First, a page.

Sunday, April 18, 2010

Book Review: "Eisenhorn" (SPOILERS)

I finished reading the entire Eisenhorn omnibus, which consists of Malleus and Hereticus as well as Xenos, which I already discussed. Now for the review...

I didn't like the later two books as much as I did the first one.  I think the extreme time-jumps played a part in that.  Both the second and the third books take place many decades apart from each other, with one character dying off-screen and being replaced by his daughter as Eisenhorn's pilot.  The first third or so of the third book also kills off or incapacitates many cast members rather abruptly, although it is necessary for the plot.

They also featured a quasi-romance between Gregor Eisenhorn and Alizabeth Bequin, which didn't go anywhere because Eisenhorn is a psyker and Bequin is a "blank" (someone who has no warp presence, whom psykers find it painful to be around).  There is one line in the third novel which describes it in a rather darkly comic manner--to paraphrase it, the pain of being separated wasn't as bad as the pain that would come with them being "together" (sex?)--and in the second book, Eisenhorn fears pain and even insanity if they were to get "together."

(If they both love each other and this issue is so much of an obstacle, more detail would have been nice.)

This didn't turn into a "romantic plot tumor" as I feared it would be in any movie based on Xenos.  However, I imagine if this were made into a film, they would find some unrealistic way of overcoming this problem just to make it more marketable.

(Although it would be interesting if there were a sex scene in a movie in which Eisenhorn is obviously in pain due to the psyker-blank situation and afterward, both of them agree that this was a bad idea.  It could even be construed as a subtle mockery of trying to force a romance between these two characters in the name of having a non-tragic romantic subplot.)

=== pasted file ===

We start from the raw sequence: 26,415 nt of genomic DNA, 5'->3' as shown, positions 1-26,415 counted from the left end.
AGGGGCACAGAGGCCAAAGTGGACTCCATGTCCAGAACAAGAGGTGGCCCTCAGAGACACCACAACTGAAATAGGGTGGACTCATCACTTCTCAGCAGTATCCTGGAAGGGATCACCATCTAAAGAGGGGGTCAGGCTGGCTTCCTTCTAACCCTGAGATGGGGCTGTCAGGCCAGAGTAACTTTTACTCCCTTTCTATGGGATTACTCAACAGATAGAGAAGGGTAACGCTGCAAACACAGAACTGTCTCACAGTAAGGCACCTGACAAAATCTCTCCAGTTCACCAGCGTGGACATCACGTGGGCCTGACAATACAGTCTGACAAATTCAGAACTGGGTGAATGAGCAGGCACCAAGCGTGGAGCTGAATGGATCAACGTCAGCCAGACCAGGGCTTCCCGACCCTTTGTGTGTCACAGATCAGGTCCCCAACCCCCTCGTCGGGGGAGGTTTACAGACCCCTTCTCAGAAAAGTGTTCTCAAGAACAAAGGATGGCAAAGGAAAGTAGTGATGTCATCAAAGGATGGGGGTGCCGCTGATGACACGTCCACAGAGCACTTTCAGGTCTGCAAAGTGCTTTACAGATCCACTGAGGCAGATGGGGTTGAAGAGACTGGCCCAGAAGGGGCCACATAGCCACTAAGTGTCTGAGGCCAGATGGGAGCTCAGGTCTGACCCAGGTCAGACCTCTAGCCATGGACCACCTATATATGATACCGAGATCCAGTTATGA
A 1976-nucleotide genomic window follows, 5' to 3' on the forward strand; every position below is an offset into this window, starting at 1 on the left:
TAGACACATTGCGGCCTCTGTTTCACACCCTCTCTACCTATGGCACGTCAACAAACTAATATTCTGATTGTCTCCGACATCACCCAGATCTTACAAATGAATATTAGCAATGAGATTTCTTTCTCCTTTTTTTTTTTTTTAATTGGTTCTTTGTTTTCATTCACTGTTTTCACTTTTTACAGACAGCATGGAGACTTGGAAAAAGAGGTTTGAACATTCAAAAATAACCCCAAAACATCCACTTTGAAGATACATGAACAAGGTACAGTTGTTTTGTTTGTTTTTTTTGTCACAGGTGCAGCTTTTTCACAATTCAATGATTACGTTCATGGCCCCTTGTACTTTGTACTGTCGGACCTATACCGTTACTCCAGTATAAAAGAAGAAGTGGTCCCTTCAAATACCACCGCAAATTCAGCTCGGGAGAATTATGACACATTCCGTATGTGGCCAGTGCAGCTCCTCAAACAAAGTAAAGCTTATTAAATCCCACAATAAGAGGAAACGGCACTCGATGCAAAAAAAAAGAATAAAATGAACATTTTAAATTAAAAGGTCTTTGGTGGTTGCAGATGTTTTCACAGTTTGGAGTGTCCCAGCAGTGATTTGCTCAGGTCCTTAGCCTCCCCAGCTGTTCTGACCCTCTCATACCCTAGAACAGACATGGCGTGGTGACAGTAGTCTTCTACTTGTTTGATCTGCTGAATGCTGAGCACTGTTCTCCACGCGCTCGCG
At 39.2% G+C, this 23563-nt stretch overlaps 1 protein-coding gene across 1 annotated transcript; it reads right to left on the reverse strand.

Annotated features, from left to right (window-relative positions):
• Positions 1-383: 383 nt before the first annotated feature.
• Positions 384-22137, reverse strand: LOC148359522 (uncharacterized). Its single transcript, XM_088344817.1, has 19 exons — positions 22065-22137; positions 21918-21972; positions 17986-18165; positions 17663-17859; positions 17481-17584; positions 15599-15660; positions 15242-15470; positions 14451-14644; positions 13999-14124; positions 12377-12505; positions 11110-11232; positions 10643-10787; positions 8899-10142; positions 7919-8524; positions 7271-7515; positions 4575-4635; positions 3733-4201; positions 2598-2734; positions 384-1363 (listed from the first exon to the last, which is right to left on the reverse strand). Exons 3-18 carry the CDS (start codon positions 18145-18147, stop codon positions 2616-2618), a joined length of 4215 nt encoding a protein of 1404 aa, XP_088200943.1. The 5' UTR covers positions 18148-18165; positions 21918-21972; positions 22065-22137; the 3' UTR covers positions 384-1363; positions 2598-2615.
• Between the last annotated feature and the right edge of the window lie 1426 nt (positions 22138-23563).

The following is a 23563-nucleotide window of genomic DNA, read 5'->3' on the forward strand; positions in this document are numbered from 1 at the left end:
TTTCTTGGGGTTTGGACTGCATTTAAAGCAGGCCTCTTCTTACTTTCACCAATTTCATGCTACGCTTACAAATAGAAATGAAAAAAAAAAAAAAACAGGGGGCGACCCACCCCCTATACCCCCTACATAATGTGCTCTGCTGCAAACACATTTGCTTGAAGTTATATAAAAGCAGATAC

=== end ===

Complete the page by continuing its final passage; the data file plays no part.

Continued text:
The second and third books do a good job of explaining just how factional the Inquisition is--both novels feature outright violence between different factions of the Inquisition. 

The Big Bad of the second book is a rogue Inquisitor who has consorted with the demonic powers of the Warp in order to try to create a device that (he thinks) would cause the Eye of Terror (a zone where the Warp and the material universe overlap, from which the forces of Chaos regularly attack the Imperium) to implode, while in the third novel, Eisenhorn is persecuted by rivals in the Inqusition for dealing with demonic powers himself (he had to call on a captive demon for help against a Chaos Titan that was massacring his entourage).  His rivals happen to be aided by a former member of his entourage, who is convinced Eisenhorn has become a heretic and is trying to save his soul.

Eisenhorn's arc over the course of the three books is also interesting.  He goes from being a Puritan, an Amalathian in particular (zealously fighting against Chaos in all its forms, although being basically conservative in outlook) to a de facto Xanthist (Xanthists are Inquisitors who have no problem trying to use Chaos against itself, something that often ends badly for the Inquisitor). 

This is done gradually, in a large measure due to the things Eisenhorn needs to survive (calling forth the demon to destroy the Chaos Titan) or in vengeance for wrongs done to him and his entourage (the demon had spent a century or more trying to frame Eisenhorn for consorting with it in order to provoke Eisenhorn to destroy the body he'd been forced to inhabit and free him--then Eisenhorn traps him into a new body and keeps him locked in the basement for a few decades), without any radical changes in Eisernhorn's personality.  It's all very organic and I think that's good.

One of the latter two books does contain an interesting cultural detail.  In the 40K universe, most humans worship the comatose God-Emperor of Mankind in a church that is very medieval-Catholic in style.  When he enters an Imperial cathedral in the story, Eisenhorn makes "the sign of the eagle" in the same manner as a Catholic makes the sign of the cross.

Overall, I think the Eisenhorn novels are a good read, even for those who are not into Warhammer 40K.  Thanks to the way Xenos is written, one doesn't really need to be familiar with the overall universe.

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